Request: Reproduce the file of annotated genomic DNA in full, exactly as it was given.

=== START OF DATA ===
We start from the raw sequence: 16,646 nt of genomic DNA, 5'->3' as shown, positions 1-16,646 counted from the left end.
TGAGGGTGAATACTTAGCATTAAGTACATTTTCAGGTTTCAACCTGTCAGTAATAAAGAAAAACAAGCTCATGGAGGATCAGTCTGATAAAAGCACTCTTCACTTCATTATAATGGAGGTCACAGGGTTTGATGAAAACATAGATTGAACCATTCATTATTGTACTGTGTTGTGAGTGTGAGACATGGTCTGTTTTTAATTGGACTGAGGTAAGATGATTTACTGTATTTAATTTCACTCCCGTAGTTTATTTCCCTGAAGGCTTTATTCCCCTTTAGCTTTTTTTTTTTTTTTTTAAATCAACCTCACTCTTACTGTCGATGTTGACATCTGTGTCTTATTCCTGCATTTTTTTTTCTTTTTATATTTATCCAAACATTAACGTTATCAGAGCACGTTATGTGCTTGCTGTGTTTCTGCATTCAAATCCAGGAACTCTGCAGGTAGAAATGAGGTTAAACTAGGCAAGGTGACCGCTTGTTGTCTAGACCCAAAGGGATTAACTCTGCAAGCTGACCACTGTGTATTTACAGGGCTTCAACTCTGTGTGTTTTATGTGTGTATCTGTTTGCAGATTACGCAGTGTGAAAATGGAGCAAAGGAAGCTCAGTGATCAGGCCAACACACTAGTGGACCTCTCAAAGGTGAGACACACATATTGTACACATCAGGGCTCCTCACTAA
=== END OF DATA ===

We start from the raw sequence: 16,646 nt of genomic DNA, 5'->3' as shown, positions 1-16,646 counted from the left end.
TGAGGGTGAATACTTAGCATTAAGTACATTTTCAGGTTTCAACCTGTCAGTAATAAAGAAAAACAAGCTCATGGAGGATCAGTCTGATAAAAGCACTCTTCACTTCATTATAATGGAGGTCACAGGGTTTGATGAAAACATAGATTGAACCATTCATTATTGTACTGTGTTGTGAGTGTGAGACATGGTCTGTTTTTAATTGGACTGAGGTAAGATGATTTACTGTATTTAATTTCACTCCCGTAGTTTATTTCCCTGAAGGCTTTATTCCCCTTTAGCTTTTTTTTTTTTTTTTTAAATCAACCTCACTCTTACTGTCGATGTTGACATCTGTGTCTTATTCCTGCATTTTTTTTTCTTTTTATATTTATCCAAACATTAACGTTATCAGAGCACGTTATGTGCTTGCTGTGTTTCTGCATTCAAATCCAGGAACTCTGCAGGTAGAAATGAGGTTAAACTAGGCAAGGTGACCGCTTGTTGTCTAGACCCAAAGGGATTAACTCTGCAAGCTGACCACTGTGTATTTACAGGGCTTCAACTCTGTGTGTTTTATGTGTGTATCTGTTTGCAGATTACGCAGTGTGAAAATGGAGCAAAGGAAGCTCAGTGATCAGGCCAACACACTAGTGGACCTCTCAAAGGTGAGACACACATATTGTACACATCAGGGCTCCTCACTAA